The following is an excerpt from the book Gracious Wild: A Shamanic Journey with Hawks

I went in to see Thalia around noon. I was able to coax her onto the stump near the front door with a piece of chick. Once her appetite was whetted, she was eager to come to me. The first pounce on my gloved hand was pure bliss. I watched her slender, long legs dance as her fierce talons gripped my fingers hard. She bent down to tear at the meat with her beak. Now I could absorb the scene rather than worry about how it looked to bystanders. I carried her to a perch with fluid steps as she picked the glove clean, asked her to step onto the perch, and returned to my post in the open corner of the mews. We danced, moving and flying from different perches to avoid routine. I wanted every moment, every pounce to be fresh. She chirped a few times in excitement over the tasty activity. It was all I could do to take in her features through the blur of hunger.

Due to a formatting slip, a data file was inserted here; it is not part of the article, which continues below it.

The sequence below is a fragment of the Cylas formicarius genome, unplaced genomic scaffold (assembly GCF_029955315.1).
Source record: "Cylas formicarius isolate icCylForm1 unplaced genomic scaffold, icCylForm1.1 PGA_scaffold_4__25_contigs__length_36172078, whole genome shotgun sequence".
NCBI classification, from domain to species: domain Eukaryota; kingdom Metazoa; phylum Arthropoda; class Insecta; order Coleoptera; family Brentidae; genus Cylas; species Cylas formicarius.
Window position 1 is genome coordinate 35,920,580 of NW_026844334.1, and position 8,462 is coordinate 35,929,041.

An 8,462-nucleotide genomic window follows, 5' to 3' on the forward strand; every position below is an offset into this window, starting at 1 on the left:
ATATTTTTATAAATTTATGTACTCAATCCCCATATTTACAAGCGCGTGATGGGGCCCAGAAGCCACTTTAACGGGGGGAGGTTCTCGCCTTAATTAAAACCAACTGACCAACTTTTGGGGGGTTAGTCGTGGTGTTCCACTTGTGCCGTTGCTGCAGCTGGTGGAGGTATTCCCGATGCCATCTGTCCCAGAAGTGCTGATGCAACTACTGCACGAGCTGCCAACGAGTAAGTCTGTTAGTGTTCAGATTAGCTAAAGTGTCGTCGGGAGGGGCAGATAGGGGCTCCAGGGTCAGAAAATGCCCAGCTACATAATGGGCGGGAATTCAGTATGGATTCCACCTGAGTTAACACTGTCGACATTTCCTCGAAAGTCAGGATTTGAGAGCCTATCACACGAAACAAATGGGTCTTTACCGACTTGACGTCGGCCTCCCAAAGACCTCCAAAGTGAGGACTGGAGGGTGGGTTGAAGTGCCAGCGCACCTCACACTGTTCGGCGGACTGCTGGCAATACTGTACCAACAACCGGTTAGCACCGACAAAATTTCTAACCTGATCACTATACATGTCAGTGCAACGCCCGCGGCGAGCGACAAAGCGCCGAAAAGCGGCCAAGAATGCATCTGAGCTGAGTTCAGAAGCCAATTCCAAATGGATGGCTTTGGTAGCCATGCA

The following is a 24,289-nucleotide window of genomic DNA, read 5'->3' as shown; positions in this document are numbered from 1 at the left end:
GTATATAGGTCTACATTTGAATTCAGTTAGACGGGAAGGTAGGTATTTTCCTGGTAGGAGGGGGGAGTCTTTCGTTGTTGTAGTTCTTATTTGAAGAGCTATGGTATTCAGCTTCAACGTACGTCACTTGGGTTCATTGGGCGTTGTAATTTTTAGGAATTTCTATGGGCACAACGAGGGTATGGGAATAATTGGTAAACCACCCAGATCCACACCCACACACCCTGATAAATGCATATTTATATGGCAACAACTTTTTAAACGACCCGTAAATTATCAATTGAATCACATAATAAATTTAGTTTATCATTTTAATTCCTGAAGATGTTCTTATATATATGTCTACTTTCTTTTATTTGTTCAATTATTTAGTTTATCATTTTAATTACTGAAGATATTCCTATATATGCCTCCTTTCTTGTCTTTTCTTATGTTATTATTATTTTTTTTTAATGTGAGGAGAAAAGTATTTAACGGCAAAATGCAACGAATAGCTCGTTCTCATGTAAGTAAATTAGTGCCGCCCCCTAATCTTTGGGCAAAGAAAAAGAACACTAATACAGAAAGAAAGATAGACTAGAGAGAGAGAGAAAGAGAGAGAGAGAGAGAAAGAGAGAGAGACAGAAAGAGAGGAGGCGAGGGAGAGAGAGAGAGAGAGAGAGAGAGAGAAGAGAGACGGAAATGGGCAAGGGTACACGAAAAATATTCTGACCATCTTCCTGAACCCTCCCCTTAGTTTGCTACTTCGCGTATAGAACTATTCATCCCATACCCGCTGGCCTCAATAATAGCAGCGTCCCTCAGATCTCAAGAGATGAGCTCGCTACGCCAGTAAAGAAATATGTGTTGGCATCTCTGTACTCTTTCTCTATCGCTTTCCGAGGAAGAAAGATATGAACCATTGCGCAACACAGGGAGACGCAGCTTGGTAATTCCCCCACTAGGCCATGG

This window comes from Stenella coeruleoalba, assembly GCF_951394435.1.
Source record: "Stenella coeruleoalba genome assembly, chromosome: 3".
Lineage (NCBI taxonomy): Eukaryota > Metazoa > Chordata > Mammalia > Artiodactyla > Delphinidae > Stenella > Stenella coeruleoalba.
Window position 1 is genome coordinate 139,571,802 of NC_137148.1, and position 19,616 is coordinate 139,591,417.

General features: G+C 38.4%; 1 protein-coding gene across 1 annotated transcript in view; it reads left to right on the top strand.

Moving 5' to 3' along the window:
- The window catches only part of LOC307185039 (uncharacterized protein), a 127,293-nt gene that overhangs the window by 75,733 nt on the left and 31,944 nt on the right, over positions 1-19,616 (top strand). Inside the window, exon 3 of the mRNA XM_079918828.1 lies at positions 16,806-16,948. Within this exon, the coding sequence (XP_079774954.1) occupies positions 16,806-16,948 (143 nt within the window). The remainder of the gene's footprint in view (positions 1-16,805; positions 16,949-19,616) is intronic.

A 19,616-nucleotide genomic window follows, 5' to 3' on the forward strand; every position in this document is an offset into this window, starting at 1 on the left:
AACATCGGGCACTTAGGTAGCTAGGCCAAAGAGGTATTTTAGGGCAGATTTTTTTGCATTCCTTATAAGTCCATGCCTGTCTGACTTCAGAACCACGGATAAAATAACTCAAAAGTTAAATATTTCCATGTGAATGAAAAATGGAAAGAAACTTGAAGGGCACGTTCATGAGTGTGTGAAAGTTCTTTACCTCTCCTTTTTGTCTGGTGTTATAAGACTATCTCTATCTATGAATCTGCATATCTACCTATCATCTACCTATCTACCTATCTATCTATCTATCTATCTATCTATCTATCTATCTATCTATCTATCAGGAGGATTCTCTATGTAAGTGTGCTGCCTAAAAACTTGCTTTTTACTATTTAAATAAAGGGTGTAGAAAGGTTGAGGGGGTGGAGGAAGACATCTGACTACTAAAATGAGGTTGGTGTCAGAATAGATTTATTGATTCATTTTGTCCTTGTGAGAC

Once I finished feeding Thalia the meal I’d prepared, I stood by the door for a while to bask in her presence. She stood quietly on her perch, her crop bulging with food, and set to preening her lovely coat. The mixture of colors in each feather was exposed as she chose one and then another to zip into place. She roused (shook her entire coat) and a shock wave of release coursed through my body.

Instantly aware of herself, she turned her head to look me in the eye. It was as if to say, “Who is this strange woman in my company today?” I felt her legs and wings tense just before she leapt to a perch inches from my shoulder. I held my breath. She released her firm grip on the perch and went back to preening. I exhaled. Her feathers relaxed across the contours of her frame and she cocked her head to meet my gaze. My steady breath was all that broke the silence. The maiden harrier subtly lifted the foot furthest from me while curling it in a loose ball. Her ebony talons disappeared into the thick down on her belly. She was far from the anxious hawk I’d seen pulling feathers from her legs. Likewise, I was miles from the frightened woman trapped on an island. Here stood our window to salvation.